Coarctation of the Aorta is also called aortic narrowing, which means the aorta is narrow. Causing your heart must pump harder to force blood through the narrowed part of your aorta.
Coarctation of the aorta commonly presents at birth. Although the condition can affect any part of the aorta, the defect is most often located near a blood vessel called the ductus arteriosus. Symptoms can range from mild to severe. Disturbingly, it might not be detected until adulthood, depending on how much the aorta is narrowed.
Babies with severe coarctation of the aorta may begin having symptoms shortly after birth. The signs include pale skin, irritability, heavy sweating, difficulty breathing and feeding.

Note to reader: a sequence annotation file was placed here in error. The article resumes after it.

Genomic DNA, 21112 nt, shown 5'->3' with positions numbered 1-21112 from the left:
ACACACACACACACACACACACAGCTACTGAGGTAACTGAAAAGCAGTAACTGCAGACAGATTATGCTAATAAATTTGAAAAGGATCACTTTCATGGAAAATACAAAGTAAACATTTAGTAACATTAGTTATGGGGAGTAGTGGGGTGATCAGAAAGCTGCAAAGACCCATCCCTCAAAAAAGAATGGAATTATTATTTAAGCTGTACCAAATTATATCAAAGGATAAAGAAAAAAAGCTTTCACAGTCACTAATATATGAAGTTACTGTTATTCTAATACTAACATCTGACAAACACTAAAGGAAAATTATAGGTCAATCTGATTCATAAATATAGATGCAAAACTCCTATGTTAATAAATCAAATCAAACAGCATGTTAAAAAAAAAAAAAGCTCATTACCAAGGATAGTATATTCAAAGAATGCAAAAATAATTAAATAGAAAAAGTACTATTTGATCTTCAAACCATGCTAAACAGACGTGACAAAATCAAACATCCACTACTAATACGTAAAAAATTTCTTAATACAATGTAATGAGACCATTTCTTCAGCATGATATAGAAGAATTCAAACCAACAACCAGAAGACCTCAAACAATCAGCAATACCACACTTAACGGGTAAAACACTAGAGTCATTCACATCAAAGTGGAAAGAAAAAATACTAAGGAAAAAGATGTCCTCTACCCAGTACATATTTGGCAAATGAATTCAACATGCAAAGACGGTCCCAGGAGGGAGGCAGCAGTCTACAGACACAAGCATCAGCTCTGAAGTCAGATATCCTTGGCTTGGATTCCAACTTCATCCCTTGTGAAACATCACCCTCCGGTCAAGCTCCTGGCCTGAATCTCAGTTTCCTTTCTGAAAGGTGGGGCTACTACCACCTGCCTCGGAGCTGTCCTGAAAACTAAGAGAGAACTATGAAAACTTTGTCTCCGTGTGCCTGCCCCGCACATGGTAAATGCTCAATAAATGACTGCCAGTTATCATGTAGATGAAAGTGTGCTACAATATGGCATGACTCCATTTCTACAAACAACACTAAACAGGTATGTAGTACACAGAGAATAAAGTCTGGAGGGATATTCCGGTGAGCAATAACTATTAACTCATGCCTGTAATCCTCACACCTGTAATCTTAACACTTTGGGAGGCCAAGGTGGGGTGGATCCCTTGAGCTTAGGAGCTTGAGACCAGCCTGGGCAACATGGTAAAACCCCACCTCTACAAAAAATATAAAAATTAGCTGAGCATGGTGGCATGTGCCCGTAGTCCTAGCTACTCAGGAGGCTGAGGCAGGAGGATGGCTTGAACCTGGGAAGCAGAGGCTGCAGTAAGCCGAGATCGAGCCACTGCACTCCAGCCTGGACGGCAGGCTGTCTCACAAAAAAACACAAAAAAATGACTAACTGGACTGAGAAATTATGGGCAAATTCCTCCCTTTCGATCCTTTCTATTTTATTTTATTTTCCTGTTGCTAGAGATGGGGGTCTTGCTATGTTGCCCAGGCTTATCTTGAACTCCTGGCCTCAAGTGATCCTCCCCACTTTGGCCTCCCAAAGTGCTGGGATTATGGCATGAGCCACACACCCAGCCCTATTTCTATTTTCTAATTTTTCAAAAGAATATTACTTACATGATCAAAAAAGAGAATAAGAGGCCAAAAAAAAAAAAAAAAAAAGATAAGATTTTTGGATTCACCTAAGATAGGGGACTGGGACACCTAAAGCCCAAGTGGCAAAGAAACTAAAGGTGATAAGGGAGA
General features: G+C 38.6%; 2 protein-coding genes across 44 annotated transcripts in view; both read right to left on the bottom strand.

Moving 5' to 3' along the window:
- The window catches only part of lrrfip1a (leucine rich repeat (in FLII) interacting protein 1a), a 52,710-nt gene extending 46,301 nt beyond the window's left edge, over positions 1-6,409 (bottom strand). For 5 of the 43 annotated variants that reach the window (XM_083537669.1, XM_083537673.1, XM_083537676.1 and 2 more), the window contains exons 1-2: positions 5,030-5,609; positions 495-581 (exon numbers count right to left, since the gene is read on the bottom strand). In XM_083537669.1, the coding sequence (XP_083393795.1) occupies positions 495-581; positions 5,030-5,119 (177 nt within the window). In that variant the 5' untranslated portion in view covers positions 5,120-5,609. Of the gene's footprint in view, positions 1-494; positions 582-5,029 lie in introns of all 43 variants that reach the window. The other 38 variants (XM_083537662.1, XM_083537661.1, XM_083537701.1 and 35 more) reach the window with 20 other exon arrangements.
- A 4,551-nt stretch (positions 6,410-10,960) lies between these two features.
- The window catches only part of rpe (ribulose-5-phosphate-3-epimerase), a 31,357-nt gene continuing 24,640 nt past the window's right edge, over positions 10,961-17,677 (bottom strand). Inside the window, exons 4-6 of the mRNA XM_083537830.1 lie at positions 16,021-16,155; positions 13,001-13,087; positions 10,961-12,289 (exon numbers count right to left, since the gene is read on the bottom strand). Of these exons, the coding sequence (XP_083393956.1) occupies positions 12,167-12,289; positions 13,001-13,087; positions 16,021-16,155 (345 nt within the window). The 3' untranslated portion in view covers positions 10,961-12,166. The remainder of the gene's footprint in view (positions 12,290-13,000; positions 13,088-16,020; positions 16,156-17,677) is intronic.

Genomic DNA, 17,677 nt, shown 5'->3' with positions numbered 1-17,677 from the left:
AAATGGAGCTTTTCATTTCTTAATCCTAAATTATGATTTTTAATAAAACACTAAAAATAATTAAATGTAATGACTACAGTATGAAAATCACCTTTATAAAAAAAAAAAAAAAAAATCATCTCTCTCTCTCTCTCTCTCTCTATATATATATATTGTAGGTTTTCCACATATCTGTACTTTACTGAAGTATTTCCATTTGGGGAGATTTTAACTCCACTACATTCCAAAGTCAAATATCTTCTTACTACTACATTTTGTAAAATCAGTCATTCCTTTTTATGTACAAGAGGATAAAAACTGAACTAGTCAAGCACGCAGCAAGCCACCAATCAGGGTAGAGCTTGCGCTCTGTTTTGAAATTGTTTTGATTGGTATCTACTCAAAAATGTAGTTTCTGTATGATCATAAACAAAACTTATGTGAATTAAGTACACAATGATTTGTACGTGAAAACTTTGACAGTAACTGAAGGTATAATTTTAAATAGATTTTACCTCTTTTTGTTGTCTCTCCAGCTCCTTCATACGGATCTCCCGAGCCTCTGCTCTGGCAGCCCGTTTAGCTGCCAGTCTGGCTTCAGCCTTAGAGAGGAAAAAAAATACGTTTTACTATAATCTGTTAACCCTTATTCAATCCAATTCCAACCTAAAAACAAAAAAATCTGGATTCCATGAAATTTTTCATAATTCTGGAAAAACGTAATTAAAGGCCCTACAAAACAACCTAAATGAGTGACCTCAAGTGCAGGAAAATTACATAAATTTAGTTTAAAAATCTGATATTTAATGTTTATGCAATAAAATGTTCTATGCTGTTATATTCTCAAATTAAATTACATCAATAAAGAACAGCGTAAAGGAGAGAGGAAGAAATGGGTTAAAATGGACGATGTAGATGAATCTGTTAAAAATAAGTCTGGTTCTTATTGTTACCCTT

Adults with coarctation of the aorta may also have signs or symptoms of other heart defects, which often occur with the condition. Signs or symptoms of coarctation of the aorta after infancy commonly include high blood pressure, headaches, muscle weakness, leg cramps or cold feet, nosebleeds, and chest pain.
Coarctation of the aorta often occurs along with other heart defects. Though treatment is usually successful, the condition requires careful lifelong follow-up.